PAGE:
‘Regional heads must answer for its people’s behavior like I do’ – Chechnya’s Kadyrov

‘Regional heads must answer for its people’s behavior like I do’ – Chechnya’s Kadyrov
The head of each Russian region must answer for the behavior of its people living in other parts of the country, head of Chechnya, Ramzan Kadyrov, said after president Putin touched upon the ethnic issue in his annual address to the Federal Assembly.

Vladimir Putin stressed that inter-ethnic tensions in Russia are provoked by “people without culture and respect of their own or the other nation’s traditions.”

“It’s some kind of an immoral International, which includes impudent, unashamed representatives of our southern regions of Russia and corrupt law enforcement officers, who shelter the ethnic mafia, as well as so-called Russian nationalists, separatists of various types, who are eager to turn every tragedy into an excuse for vandalism and a bloody row,” the President explained.

According to Kadyrov, it’s the regional authorities who should largely contribute to easing the tensions between people of different faiths and cultures in Russia.

The heads of the Russian regions and republics must answer for the acts of hooliganism performed by its natives outside the region, he believes.

“Every head must be held responsible, including myself, as I answer for the Chechens living in other regions of the Russian Federation,” the head of Chechnya is cited saying by Rossiyskaya Gazeta newspaper. “We must educate them [the youths] and take measures to raise them morally.”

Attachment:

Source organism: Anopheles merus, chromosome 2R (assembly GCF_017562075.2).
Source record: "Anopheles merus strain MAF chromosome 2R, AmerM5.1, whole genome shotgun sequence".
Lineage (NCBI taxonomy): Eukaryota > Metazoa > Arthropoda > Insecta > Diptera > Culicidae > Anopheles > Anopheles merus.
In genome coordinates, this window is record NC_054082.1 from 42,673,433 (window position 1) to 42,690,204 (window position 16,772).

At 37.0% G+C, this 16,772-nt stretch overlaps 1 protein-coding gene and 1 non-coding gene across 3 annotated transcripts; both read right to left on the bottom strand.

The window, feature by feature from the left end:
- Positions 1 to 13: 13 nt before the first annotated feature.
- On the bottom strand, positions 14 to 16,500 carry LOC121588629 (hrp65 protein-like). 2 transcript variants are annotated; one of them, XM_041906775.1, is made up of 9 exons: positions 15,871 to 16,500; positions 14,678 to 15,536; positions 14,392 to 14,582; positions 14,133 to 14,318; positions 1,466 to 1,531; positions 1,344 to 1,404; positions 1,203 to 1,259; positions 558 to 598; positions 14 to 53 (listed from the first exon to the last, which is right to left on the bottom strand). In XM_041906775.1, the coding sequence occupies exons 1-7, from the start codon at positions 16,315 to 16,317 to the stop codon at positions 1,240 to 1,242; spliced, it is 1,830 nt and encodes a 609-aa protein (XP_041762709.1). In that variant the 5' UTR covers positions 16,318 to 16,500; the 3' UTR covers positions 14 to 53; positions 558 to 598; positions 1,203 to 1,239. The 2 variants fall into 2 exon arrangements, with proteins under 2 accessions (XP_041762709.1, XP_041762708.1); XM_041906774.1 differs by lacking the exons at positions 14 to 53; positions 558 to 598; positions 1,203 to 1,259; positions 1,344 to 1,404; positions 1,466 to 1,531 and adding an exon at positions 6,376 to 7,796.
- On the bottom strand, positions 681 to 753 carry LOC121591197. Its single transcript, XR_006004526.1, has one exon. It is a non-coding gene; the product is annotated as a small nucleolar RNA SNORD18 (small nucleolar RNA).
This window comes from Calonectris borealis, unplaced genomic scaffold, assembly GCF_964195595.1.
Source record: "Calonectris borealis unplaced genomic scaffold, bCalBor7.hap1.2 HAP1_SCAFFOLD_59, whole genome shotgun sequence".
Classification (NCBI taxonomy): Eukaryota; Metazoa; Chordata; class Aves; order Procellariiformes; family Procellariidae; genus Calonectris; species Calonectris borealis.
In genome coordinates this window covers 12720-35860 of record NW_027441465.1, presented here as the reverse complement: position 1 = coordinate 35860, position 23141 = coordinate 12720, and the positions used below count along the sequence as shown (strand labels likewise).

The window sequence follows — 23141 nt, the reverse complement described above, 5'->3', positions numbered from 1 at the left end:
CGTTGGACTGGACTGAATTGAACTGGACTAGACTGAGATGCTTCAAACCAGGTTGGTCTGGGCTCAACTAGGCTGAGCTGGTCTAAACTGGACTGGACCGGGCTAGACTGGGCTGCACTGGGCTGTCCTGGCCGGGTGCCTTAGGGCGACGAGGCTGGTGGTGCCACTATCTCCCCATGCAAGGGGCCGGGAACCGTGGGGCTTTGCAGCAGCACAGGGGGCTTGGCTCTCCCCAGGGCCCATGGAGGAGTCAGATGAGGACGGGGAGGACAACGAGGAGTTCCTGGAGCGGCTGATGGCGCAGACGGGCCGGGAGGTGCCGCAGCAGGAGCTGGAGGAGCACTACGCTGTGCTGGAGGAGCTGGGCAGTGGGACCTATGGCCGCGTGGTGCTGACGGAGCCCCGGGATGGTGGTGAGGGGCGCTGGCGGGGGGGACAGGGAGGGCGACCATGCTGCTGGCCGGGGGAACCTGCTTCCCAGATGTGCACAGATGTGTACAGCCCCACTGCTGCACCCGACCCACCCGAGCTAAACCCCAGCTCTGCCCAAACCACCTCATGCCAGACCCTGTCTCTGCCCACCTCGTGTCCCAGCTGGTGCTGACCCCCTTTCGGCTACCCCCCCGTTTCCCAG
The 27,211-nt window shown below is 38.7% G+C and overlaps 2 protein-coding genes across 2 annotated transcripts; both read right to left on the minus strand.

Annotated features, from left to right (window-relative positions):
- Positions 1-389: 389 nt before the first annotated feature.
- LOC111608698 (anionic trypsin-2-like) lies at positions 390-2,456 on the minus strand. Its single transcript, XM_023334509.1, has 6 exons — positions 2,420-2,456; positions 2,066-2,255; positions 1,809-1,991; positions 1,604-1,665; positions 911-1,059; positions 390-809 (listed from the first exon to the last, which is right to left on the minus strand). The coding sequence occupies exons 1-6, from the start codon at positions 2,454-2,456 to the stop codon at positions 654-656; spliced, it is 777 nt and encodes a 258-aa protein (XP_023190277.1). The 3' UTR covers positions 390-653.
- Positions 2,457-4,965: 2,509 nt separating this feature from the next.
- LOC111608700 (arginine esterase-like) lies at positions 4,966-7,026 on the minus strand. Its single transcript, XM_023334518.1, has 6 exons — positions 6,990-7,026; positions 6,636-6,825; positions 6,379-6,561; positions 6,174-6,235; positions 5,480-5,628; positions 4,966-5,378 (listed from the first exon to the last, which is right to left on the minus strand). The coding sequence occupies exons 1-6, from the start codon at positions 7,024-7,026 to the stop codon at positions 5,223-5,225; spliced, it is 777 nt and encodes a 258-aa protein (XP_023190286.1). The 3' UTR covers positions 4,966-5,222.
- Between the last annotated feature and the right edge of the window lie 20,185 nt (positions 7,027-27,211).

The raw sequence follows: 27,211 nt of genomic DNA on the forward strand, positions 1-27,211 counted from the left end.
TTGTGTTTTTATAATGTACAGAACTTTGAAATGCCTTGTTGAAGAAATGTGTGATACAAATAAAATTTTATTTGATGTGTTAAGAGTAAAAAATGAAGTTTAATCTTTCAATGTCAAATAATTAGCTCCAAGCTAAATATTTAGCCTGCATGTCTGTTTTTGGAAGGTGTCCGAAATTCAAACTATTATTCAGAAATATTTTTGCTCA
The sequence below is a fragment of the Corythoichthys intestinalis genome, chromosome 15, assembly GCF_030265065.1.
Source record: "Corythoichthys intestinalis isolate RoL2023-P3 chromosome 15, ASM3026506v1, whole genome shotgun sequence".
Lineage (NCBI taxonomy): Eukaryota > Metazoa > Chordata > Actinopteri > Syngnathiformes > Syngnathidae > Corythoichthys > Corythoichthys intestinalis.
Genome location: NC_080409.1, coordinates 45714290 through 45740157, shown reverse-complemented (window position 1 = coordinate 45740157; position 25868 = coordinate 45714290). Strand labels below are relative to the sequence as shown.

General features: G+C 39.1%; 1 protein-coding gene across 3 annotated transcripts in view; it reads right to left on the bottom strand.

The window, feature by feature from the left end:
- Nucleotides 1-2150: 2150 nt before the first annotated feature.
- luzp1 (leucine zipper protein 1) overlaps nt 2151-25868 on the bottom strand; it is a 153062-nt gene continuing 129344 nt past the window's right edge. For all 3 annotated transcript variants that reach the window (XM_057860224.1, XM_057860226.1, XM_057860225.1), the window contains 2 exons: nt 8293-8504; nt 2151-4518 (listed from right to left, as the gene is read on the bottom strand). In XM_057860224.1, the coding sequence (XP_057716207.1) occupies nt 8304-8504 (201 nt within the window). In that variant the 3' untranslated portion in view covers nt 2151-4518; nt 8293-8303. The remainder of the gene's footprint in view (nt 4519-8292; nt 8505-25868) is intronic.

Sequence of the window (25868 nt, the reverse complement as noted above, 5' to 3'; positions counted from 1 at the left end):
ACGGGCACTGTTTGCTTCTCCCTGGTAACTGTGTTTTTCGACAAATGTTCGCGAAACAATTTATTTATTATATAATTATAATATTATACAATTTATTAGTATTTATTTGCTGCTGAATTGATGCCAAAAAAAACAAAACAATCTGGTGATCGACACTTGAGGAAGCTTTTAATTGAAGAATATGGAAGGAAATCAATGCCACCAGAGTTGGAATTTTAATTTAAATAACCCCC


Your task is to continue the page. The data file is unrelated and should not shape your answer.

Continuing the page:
Kadyrov pointed to his own work, saying that Moscow citizens have no complaints about Chechen natives living in the capital anymore.

“There were problems previously, but we minimized them. And in the near future there’ll be no problems at all,”
he promised.

Issues of inter-ethnic relations have become pressing in Russia in recent years, with crimes involving people from Russia’s southern republics, including Chechnya and neighboring Dagestan, attracting huge public attention.

Muscovites were outraged after a group of people from Dagestan, who were celebrating a wedding, fired shots in the air and played a game of tag with the police just meters away from the Kremlin in October 2012.

In December 2010, football fans rioted in the center of the capital, following the murder of Spartak Moscow supporter, Egor Sviridov, by a Chechen man, who was later sentenced to 20 years in prison.